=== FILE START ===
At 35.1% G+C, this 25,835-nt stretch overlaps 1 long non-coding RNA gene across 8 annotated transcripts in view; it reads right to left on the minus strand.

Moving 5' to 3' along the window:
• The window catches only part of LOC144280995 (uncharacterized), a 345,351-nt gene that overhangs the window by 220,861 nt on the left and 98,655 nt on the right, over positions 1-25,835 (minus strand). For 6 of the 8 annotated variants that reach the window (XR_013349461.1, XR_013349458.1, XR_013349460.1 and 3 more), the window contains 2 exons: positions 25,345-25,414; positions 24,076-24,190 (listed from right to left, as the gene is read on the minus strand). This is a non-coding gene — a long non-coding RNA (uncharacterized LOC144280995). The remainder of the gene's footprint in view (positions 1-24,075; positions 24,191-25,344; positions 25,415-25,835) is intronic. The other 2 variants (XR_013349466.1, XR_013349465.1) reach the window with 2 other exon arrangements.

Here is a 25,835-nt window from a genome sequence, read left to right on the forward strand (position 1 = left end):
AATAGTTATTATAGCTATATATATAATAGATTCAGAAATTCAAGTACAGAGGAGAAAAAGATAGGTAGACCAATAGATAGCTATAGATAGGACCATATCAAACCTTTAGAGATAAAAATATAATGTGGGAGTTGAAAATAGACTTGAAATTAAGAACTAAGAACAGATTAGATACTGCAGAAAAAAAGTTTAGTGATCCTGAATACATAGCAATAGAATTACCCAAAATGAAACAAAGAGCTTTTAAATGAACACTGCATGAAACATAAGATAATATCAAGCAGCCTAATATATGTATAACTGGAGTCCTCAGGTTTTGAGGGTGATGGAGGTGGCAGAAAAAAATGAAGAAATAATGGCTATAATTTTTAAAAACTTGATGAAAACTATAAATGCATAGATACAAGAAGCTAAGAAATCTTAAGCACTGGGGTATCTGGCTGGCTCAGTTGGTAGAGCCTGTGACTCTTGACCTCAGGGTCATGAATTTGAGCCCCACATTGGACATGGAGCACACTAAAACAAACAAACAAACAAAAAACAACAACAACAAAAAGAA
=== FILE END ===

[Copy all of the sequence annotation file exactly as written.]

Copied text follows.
At 35.1% G+C, this 25,835-nt stretch overlaps 1 long non-coding RNA gene across 8 annotated transcripts in view; it reads right to left on the minus strand.

Moving 5' to 3' along the window:
• The window catches only part of LOC144280995 (uncharacterized), a 345,351-nt gene that overhangs the window by 220,861 nt on the left and 98,655 nt on the right, over positions 1-25,835 (minus strand). For 6 of the 8 annotated variants that reach the window (XR_013349461.1, XR_013349458.1, XR_013349460.1 and 3 more), the window contains 2 exons: positions 25,345-25,414; positions 24,076-24,190 (listed from right to left, as the gene is read on the minus strand). This is a non-coding gene — a long non-coding RNA (uncharacterized LOC144280995). The remainder of the gene's footprint in view (positions 1-24,075; positions 24,191-25,344; positions 25,415-25,835) is intronic. The other 2 variants (XR_013349466.1, XR_013349465.1) reach the window with 2 other exon arrangements.

Here is a 25,835-nt window from a genome sequence, read left to right on the forward strand (position 1 = left end):
AATAGTTATTATAGCTATATATATAATAGATTCAGAAATTCAAGTACAGAGGAGAAAAAGATAGGTAGACCAATAGATAGCTATAGATAGGACCATATCAAACCTTTAGAGATAAAAATATAATGTGGGAGTTGAAAATAGACTTGAAATTAAGAACTAAGAACAGATTAGATACTGCAGAAAAAAAGTTTAGTGATCCTGAATACATAGCAATAGAATTACCCAAAATGAAACAAAGAGCTTTTAAATGAACACTGCATGAAACATAAGATAATATCAAGCAGCCTAATATATGTATAACTGGAGTCCTCAGGTTTTGAGGGTGATGGAGGTGGCAGAAAAAAATGAAGAAATAATGGCTATAATTTTTAAAAACTTGATGAAAACTATAAATGCATAGATACAAGAAGCTAAGAAATCTTAAGCACTGGGGTATCTGGCTGGCTCAGTTGGTAGAGCCTGTGACTCTTGACCTCAGGGTCATGAATTTGAGCCCCACATTGGACATGGAGCACACTAAAACAAACAAACAAACAAAAAACAACAACAACAAAAAGAA